You can’t just let them continue their bad behavior and expect things will get better. The first step you need to take is identifying what caused the insubordination in the first place and then work on that problem.

If your workplace doesn’t have a clear policy on insubordination, now would be the time to create one so everyone knows how to handle this situation in the future.

2. Ask them Questions and Listen Carefully

In a meeting with an insubordinate, it is best to take the time to listen carefully without interrupting. Listening will help you better understand what the person is saying.

You’ll want to have all the information necessary for your response, and you might even need to take time to compose your thoughts. It will also give your employee who is speaking some space and allow them the opportunity to continue.

Sometimes employees have a differing opinion from their boss, and during an argument, it may seem like they are insubordinate.

However, when you take time to listen carefully before responding to your employee, there will be a clear understanding of what is happening and how best to handle the situation.

Set the meeting expectations upfront and then ask questions if needed. But be sure not to overstep your boundaries by telling them what’s wrong with what they say. Let them know that you are listening and understanding even if you disagree with them.

Related article: How to Deal with Employees Who Don’t Follow Instructions

3. Examine the Workplace Culture

Workplace culture is a set of values and beliefs that define an organization’s attitudes, behaviors, customs, and policies towards its employees.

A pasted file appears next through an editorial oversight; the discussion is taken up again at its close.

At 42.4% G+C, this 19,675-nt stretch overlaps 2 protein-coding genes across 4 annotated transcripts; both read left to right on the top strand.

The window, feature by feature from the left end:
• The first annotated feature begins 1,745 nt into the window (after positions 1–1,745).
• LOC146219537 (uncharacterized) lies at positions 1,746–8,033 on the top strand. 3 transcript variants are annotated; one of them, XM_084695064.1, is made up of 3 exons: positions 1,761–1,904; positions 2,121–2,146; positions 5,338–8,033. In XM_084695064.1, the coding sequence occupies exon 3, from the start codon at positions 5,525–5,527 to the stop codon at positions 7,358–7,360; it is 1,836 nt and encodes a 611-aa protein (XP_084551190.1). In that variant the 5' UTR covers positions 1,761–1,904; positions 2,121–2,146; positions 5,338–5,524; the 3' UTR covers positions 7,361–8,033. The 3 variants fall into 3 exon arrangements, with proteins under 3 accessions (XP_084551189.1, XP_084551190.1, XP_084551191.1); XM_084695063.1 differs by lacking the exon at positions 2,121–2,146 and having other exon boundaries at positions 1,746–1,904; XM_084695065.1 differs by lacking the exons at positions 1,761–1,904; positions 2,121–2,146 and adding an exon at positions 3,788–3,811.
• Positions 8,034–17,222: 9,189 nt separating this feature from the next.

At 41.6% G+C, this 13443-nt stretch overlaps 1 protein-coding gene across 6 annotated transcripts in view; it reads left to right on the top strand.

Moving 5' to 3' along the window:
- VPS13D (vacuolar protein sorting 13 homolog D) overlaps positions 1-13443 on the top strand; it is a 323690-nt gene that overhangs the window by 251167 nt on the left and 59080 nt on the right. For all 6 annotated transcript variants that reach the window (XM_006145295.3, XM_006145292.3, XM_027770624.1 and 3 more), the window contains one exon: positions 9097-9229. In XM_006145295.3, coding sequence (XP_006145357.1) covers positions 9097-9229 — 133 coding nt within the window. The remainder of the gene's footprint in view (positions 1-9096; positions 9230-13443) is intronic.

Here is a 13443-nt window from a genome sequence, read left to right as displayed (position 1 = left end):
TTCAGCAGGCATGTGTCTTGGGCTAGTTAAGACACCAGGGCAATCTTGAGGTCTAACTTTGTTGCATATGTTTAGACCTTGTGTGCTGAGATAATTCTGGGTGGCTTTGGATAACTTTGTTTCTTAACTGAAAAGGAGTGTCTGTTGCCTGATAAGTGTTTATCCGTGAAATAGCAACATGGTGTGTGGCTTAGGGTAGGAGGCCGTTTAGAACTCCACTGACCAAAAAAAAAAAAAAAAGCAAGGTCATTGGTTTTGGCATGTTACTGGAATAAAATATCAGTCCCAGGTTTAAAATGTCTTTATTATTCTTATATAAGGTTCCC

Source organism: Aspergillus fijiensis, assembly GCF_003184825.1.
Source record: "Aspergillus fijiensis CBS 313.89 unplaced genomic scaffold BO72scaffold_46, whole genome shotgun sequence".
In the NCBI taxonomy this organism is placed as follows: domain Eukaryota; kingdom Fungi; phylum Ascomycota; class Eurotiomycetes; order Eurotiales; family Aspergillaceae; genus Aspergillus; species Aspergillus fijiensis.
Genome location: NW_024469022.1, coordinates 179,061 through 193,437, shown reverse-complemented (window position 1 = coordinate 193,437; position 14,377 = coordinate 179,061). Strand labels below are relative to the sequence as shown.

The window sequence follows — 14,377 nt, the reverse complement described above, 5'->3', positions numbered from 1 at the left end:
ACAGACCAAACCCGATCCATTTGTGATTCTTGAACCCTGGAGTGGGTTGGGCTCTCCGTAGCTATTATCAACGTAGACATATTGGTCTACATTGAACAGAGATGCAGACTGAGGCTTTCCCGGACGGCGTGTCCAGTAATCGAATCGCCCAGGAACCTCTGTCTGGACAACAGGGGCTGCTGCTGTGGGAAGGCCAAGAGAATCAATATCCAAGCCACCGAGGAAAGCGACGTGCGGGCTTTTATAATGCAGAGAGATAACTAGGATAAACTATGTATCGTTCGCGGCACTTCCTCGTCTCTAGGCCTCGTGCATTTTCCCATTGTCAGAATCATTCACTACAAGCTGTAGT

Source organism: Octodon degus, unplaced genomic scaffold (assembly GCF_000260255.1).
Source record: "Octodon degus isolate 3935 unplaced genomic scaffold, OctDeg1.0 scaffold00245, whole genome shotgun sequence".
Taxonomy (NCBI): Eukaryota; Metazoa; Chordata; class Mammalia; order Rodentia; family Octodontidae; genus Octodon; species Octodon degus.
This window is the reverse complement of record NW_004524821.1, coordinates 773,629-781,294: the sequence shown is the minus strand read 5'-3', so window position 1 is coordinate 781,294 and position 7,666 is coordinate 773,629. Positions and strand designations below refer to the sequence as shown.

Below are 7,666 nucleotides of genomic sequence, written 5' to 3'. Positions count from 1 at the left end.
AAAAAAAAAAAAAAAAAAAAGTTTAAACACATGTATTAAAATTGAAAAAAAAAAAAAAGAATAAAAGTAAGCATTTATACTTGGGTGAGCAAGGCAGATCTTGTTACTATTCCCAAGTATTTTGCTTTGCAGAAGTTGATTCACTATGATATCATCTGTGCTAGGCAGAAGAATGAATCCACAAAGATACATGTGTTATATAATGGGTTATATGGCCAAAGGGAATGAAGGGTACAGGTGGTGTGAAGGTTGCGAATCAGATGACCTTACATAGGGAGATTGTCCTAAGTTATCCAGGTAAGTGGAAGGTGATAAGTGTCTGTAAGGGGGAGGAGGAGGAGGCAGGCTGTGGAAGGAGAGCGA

Consider whether there is anything else going on in the workplace that may be affecting this individual’s behavior. Have they been passed over for promotion?

If so, you may want to take steps and fix the situationYou might also consider taking some responsibility yourself — the person may be feeling unhappy because you’re not helping them meet their needs.

It could be as simple as focusing on what makes everyone happy at work and not just meeting deadlines.  If they’re unhappy with the work itself, then you might consider switching them to another role in the company or letting them go altogether.

Yes, you must act swiftly if an employee is insubordinate but try to understand why before disciplining the person.

Sometimes insubordination is a sign of something else going wrong within the workplace. In this case, recognizing the underlying cause can help make sure any disciplinary action taken is appropriate. Just ensure that you don’t condone or reward insubordinate behaviors.

4. Provide Specific Clear Instructions

Providing clear instructions is to tell people what you want in a simple way without any ambiguity or room for misinterpretation so that they can clearly understand your objective.

Give them specific instructions on how to complete their task, including a deadline. Many managers are always under the false impression that their employees will know what they’re supposed to do without being told.